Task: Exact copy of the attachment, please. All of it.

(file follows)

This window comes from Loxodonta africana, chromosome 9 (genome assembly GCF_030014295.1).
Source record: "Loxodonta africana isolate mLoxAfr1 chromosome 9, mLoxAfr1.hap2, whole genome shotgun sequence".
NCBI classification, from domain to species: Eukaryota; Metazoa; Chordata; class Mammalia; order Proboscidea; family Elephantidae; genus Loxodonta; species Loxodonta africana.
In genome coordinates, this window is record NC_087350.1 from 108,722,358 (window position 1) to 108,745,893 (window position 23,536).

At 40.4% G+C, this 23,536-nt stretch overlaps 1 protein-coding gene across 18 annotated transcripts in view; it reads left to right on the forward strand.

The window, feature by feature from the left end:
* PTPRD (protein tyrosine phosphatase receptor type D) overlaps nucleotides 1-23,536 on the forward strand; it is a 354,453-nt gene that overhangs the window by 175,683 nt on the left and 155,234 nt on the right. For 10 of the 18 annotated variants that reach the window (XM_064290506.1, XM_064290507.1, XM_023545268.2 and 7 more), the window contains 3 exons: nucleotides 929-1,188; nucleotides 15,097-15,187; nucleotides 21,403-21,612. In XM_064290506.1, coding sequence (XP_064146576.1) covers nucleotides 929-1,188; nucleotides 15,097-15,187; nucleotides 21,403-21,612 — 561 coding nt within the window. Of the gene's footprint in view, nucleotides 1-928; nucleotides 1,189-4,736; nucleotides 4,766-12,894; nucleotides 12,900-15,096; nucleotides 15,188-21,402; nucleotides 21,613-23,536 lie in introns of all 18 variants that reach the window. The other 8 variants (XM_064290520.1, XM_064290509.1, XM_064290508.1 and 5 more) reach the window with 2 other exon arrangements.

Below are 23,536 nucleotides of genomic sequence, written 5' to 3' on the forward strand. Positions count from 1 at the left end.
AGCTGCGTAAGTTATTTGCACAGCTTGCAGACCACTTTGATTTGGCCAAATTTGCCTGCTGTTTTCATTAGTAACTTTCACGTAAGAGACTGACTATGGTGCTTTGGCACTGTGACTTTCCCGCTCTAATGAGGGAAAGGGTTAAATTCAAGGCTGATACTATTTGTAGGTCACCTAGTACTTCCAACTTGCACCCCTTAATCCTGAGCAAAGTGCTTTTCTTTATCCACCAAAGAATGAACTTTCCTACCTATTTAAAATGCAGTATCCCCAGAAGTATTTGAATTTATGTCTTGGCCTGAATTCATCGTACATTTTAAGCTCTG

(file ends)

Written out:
This window comes from Loxodonta africana, chromosome 9 (genome assembly GCF_030014295.1).
Source record: "Loxodonta africana isolate mLoxAfr1 chromosome 9, mLoxAfr1.hap2, whole genome shotgun sequence".
NCBI classification, from domain to species: Eukaryota; Metazoa; Chordata; class Mammalia; order Proboscidea; family Elephantidae; genus Loxodonta; species Loxodonta africana.
In genome coordinates, this window is record NC_087350.1 from 108,722,358 (window position 1) to 108,745,893 (window position 23,536).

At 40.4% G+C, this 23,536-nt stretch overlaps 1 protein-coding gene across 18 annotated transcripts in view; it reads left to right on the forward strand.

The window, feature by feature from the left end:
* PTPRD (protein tyrosine phosphatase receptor type D) overlaps nucleotides 1-23,536 on the forward strand; it is a 354,453-nt gene that overhangs the window by 175,683 nt on the left and 155,234 nt on the right. For 10 of the 18 annotated variants that reach the window (XM_064290506.1, XM_064290507.1, XM_023545268.2 and 7 more), the window contains 3 exons: nucleotides 929-1,188; nucleotides 15,097-15,187; nucleotides 21,403-21,612. In XM_064290506.1, coding sequence (XP_064146576.1) covers nucleotides 929-1,188; nucleotides 15,097-15,187; nucleotides 21,403-21,612 — 561 coding nt within the window. Of the gene's footprint in view, nucleotides 1-928; nucleotides 1,189-4,736; nucleotides 4,766-12,894; nucleotides 12,900-15,096; nucleotides 15,188-21,402; nucleotides 21,613-23,536 lie in introns of all 18 variants that reach the window. The other 8 variants (XM_064290520.1, XM_064290509.1, XM_064290508.1 and 5 more) reach the window with 2 other exon arrangements.

Below are 23,536 nucleotides of genomic sequence, written 5' to 3' on the forward strand. Positions count from 1 at the left end.
AGCTGCGTAAGTTATTTGCACAGCTTGCAGACCACTTTGATTTGGCCAAATTTGCCTGCTGTTTTCATTAGTAACTTTCACGTAAGAGACTGACTATGGTGCTTTGGCACTGTGACTTTCCCGCTCTAATGAGGGAAAGGGTTAAATTCAAGGCTGATACTATTTGTAGGTCACCTAGTACTTCCAACTTGCACCCCTTAATCCTGAGCAAAGTGCTTTTCTTTATCCACCAAAGAATGAACTTTCCTACCTATTTAAAATGCAGTATCCCCAGAAGTATTTGAATTTATGTCTTGGCCTGAATTCATCGTACATTTTAAGCTCTG